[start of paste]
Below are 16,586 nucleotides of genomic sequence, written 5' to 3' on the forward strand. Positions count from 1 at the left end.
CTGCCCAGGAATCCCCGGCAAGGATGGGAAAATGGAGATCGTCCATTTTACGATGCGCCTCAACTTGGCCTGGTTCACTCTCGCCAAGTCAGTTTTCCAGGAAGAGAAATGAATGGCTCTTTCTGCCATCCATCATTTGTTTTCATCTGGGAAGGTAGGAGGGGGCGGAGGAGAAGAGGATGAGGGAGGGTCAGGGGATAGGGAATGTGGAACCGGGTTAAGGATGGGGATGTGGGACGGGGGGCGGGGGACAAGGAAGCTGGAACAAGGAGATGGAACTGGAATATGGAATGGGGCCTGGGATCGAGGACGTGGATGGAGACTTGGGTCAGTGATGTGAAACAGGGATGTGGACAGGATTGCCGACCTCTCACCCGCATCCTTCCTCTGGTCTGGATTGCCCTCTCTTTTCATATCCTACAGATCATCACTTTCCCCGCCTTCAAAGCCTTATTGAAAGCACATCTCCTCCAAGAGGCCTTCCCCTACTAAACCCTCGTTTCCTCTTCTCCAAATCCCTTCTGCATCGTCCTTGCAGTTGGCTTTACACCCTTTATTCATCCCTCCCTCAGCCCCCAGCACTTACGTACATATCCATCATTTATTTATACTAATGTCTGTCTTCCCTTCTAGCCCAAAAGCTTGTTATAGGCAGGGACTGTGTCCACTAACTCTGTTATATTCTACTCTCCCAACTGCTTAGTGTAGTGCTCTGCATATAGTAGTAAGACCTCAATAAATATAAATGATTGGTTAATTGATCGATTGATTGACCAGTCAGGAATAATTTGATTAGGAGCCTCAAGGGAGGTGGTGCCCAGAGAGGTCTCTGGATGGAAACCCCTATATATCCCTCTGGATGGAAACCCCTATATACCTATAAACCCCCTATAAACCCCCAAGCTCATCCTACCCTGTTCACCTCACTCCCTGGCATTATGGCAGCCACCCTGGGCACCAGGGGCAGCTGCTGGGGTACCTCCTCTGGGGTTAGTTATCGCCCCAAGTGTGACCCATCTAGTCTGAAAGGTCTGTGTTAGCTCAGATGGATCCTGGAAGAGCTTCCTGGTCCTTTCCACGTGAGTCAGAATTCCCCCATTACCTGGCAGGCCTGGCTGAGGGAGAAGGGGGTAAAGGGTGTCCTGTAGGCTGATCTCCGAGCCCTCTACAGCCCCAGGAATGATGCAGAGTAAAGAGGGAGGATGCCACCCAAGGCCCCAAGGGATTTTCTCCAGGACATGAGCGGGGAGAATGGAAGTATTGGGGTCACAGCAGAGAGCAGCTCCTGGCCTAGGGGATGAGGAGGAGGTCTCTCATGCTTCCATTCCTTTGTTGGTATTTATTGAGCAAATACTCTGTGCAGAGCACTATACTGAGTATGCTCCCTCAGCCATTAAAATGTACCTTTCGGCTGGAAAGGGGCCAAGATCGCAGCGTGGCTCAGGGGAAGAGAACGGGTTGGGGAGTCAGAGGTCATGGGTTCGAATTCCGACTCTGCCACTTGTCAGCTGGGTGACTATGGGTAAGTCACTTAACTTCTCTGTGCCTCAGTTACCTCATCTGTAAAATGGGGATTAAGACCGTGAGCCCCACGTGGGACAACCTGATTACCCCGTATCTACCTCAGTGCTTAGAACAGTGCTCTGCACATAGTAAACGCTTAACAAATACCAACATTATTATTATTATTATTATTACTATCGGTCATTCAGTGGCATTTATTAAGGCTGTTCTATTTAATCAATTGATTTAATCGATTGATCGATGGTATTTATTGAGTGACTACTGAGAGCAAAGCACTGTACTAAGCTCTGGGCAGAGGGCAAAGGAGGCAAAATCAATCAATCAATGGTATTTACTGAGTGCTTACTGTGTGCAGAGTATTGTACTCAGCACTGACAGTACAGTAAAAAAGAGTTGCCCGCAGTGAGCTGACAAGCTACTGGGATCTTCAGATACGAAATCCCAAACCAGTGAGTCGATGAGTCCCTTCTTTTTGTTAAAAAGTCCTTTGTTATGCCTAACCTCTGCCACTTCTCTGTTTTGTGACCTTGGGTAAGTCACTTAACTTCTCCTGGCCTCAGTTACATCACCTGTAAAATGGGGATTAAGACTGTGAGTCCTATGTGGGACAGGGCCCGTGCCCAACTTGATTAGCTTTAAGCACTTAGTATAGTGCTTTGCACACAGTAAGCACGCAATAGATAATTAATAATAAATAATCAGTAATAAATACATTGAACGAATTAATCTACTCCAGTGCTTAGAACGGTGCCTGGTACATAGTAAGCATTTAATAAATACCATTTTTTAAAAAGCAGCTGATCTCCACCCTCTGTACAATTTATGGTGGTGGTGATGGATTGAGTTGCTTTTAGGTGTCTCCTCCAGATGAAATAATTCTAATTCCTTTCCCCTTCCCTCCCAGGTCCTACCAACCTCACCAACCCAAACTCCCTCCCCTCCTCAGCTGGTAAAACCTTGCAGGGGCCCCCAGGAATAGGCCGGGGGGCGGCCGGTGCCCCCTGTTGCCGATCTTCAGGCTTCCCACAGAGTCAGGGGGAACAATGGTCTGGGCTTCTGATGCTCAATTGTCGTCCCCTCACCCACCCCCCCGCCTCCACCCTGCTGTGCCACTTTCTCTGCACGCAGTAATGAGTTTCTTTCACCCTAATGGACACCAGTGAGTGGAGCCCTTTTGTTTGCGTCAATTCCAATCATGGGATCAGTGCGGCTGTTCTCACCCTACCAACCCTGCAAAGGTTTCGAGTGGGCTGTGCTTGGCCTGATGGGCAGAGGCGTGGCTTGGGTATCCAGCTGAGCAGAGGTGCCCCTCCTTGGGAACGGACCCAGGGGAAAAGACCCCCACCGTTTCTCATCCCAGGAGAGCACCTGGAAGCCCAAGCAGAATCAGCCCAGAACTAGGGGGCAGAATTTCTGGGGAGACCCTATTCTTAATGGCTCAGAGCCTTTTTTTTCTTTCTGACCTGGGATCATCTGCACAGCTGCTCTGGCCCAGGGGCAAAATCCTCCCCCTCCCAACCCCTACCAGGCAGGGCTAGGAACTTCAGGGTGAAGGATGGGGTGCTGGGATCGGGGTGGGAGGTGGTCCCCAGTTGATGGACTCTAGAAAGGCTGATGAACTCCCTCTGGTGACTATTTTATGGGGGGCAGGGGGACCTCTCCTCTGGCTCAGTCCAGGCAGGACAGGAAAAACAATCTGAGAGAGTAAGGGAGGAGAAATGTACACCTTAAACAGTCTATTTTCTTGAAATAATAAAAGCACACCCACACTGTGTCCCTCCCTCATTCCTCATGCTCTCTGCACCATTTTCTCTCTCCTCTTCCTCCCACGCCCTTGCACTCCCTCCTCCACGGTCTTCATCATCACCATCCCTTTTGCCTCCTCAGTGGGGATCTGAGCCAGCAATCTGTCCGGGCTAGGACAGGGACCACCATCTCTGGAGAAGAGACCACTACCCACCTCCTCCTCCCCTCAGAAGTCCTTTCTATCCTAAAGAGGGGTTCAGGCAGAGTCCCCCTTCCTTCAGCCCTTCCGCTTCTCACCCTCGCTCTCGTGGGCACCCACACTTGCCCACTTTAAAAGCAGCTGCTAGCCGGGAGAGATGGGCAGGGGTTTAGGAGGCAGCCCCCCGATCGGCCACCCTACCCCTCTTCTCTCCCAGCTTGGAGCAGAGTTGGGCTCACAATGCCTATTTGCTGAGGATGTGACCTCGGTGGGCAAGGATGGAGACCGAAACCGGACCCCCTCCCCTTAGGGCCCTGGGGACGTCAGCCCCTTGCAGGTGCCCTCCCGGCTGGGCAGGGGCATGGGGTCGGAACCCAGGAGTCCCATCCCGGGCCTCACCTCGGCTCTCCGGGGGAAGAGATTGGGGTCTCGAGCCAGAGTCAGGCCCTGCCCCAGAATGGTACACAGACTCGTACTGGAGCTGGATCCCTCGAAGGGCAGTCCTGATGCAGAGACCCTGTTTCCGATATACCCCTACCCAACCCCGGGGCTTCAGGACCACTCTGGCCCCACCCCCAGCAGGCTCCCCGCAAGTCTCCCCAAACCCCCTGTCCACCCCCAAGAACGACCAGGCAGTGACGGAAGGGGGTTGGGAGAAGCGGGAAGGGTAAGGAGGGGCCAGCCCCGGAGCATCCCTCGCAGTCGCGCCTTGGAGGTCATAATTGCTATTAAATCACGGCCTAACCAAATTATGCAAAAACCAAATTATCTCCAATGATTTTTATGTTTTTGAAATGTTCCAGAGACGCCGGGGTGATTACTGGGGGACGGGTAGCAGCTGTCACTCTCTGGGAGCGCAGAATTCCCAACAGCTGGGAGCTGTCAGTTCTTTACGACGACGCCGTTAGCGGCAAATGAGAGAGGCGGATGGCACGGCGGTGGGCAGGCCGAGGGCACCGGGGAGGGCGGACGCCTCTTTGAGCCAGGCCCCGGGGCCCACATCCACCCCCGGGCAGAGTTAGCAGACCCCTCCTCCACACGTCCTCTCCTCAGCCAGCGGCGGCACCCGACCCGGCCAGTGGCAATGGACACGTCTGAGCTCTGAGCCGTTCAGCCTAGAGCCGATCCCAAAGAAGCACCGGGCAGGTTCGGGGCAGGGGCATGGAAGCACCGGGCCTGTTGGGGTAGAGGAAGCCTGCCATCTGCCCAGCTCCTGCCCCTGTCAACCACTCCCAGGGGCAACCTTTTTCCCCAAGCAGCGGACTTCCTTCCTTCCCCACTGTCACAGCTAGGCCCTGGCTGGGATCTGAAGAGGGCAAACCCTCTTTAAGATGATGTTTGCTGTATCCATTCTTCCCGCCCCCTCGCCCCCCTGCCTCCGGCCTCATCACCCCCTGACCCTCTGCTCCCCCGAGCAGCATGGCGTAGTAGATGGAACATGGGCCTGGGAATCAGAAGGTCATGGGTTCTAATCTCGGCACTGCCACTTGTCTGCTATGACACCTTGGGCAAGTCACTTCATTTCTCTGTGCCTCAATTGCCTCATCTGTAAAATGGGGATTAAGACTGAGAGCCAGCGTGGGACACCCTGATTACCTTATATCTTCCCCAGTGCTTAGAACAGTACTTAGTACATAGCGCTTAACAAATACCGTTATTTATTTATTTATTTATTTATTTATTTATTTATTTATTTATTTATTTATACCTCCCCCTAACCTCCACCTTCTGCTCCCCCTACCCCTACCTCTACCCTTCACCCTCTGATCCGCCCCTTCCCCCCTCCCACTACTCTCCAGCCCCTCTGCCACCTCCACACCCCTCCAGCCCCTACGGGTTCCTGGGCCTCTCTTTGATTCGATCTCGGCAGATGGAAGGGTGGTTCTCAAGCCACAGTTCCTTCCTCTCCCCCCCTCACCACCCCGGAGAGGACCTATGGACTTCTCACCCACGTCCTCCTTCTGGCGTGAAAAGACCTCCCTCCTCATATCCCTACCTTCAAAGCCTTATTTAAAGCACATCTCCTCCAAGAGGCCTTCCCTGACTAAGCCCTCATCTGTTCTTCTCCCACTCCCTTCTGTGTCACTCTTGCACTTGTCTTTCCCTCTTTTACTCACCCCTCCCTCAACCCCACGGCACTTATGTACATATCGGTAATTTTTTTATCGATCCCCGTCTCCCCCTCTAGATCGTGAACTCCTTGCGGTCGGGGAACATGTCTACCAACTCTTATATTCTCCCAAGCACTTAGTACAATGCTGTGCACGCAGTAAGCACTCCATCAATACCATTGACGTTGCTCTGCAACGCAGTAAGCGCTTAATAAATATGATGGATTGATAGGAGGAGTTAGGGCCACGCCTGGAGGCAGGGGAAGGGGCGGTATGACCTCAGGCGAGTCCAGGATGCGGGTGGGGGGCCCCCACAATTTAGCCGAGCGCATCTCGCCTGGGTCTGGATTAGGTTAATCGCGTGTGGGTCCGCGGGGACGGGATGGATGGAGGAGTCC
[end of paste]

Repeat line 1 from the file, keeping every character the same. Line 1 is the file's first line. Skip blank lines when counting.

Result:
Below are 16,586 nucleotides of genomic sequence, written 5' to 3' on the forward strand. Positions count from 1 at the left end.